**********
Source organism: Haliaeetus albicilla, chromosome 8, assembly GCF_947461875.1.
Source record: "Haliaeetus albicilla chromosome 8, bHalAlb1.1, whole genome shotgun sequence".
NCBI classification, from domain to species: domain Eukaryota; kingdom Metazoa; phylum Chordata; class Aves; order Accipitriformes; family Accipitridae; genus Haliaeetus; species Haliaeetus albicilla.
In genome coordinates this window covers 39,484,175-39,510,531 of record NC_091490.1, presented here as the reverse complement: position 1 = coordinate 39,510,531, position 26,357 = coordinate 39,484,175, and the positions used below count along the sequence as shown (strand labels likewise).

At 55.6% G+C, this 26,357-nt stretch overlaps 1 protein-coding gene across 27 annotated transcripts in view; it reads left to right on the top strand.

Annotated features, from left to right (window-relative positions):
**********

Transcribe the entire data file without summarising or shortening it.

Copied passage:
Source organism: Haliaeetus albicilla, chromosome 8, assembly GCF_947461875.1.
Source record: "Haliaeetus albicilla chromosome 8, bHalAlb1.1, whole genome shotgun sequence".
NCBI classification, from domain to species: domain Eukaryota; kingdom Metazoa; phylum Chordata; class Aves; order Accipitriformes; family Accipitridae; genus Haliaeetus; species Haliaeetus albicilla.
In genome coordinates this window covers 39,484,175-39,510,531 of record NC_091490.1, presented here as the reverse complement: position 1 = coordinate 39,510,531, position 26,357 = coordinate 39,484,175, and the positions used below count along the sequence as shown (strand labels likewise).

At 55.6% G+C, this 26,357-nt stretch overlaps 1 protein-coding gene across 27 annotated transcripts in view; it reads left to right on the top strand.

Annotated features, from left to right (window-relative positions):